Lots of the evacuees aren't planning on returning. I was talking to a woman tonight who said she was going to see how they liked it here and perhaps just settle here.

We've organized meals with all the churches preparing and bringing to the shelter. There is a Tyson plant in town that has offered all the chicken we need, and right now my church freezers are full of fresh chicken from right here in town. Wal-Mart is offering $500. If you ask me, they should be giving a lot more than that considering they will probably make quite a bit of profit on all the people buying relief supplies to donate, and all the people who will have to restock their homes. Perhaps the oil companies could donate some gas to the state of Louisiana. (That'll be the day) We're paying $3.10 a gallon here in Waldron, and they don't even have any gas in Louisina. People have to bring enough gas to get down there and back when picking up refugees.
Just thought my readers would like to know. If you'd like to send help, we could use it. Email me if interested.

Hurricane Katrina Sermon

Like most of you, I’ve been consumed with the news coming out of New Orleans this week. A disaster area turned into the unthinkable when the levees broke around that city and engulfed 80% of the city in water, sludge, and chemicals. We’ve all heard the stories of disaster and despair, and today we come together to celebrate the Lord’s day.
When faced with natural disaster, there are numerous theological statements made by our response. Some believe disasters like this are the will of God, designed in the infinite cosmological omnipotent mind to somehow bring about good and faith. Some believe such an occurance has nothing to do with God, but only of human foolishness and neglect. My interpretation of this kind of occurrence is shaped by a theological perspective that strikes the chords of my heart as true: It is called “Process theology.” One of the major tenants of Process theology grows out of the Wesleyan insistence on the “free will of humankind. My interpretation of natural disasters is informed by the idea that God loves us so much that God is willing to abide by our free will to accept God or not. Much like a parent who comes to the realization that her teenager has come to a decision making age, God’s power is manifested in a persuasive pull rather than a coercive push.
The question of “why would God let this happen” does not concern me as much as the question of “would God let me let this happen without doing anything about it?” You see, the question of “why would God let this happen” is a product of our grappling with God’s relationship with a world that has the freedom of choice. If I believed in a God who acted coercively, then the question of why God could do something to stop the suffering and toil we witness in the gulf, in Iraq, or other parts of the world---why God could do something about it but chose not to would be what theologians call an “ontological problem” That is—a “problem with God.” You see, our usual notions of omnipotence or “all knowingness” and perfect love come into conflict when we suffer these moments of crisis and hopelessness.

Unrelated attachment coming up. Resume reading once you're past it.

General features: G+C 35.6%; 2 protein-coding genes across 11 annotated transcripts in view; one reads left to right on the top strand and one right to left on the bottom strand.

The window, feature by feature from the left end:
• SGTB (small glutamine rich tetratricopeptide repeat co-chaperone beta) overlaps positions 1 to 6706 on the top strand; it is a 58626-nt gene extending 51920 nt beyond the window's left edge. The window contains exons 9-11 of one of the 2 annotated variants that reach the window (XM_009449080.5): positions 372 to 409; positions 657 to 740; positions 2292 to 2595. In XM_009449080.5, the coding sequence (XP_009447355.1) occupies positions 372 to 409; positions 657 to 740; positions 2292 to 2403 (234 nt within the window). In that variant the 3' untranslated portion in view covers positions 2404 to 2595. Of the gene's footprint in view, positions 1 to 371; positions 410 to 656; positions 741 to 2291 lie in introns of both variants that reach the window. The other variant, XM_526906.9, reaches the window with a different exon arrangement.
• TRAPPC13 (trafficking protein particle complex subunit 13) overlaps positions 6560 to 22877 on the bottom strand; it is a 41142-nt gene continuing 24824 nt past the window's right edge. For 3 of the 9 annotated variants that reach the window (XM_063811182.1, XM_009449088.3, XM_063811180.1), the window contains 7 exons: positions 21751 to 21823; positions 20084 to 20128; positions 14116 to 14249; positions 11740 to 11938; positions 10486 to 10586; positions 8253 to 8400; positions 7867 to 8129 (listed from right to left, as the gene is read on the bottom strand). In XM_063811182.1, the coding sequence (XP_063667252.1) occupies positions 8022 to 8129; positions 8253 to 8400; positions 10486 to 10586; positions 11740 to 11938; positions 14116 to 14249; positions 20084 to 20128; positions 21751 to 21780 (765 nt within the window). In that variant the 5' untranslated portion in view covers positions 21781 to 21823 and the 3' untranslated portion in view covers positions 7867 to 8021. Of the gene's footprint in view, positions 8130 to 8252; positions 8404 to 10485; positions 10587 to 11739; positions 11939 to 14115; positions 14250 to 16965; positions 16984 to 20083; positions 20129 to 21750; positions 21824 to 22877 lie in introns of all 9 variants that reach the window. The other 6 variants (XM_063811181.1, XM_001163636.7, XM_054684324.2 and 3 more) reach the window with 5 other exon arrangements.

The idea that “God’s got a plan,” rings hollow in my ears when I hear about newborn babies washed away in the filthy water, or about hordes of people driven to rampage when deprived of food and clean water for 4 or 5 days. It just doesn’t seem to satisfy my despair when I hear about 1000 people trampled and drowned when trying to flee from the rumor of a suicide bomber in Iraq. I can believe that God has a plan, but I don’t think I can believe God intended for those things to happen so that the plan could work itself out. Instead, I believe that God has a vision for the future. God has a great vision and plan, but it involves me taking the cues given me in subtle and sometimes magnanimous ways. God has a plan, but God doesn’t “push” it into existence by manipulating world events. Instead, God responds to the glory and despair that we face with a seed. This seed lures us toward the best possible outcome for our current situation. It is revitalized and renewed with every breath. We must be attentive to God’s whisperings in the silence.
Like Elijah, we must look beyond the storm and the fire, we must be patient to hear God’s voice in the ringing of our ears when the tumult is over. God is asking us to participate in the Creation of a new, better world. God asked Adam to name the animals that God had made. Likewise, God involves us in the creative act. Instead of getting bogged down in the interpretation of God’s supposed “action” in the form of an “act of God,” we are instead called to be a listening people—attuning our ears and eyes to the silent inspiration after the storm. It was not uncommon for God’s people to hear him in the fire or the wind or the thunder. Elijah knew a rich history of his people doing exactly that. Notice that each of the signs he observes in the cave are metahphors for God’s presence that were to be expected. It was as if Elijah was witnessing a highlight reel of God’s presence in the world. But, instead Elijah listens with some creativity. Instead of jumping to conclusions, Elijah listens in the silence. Elijah listens with ears attuned to the persuasive pull of silence. We are called to do the same.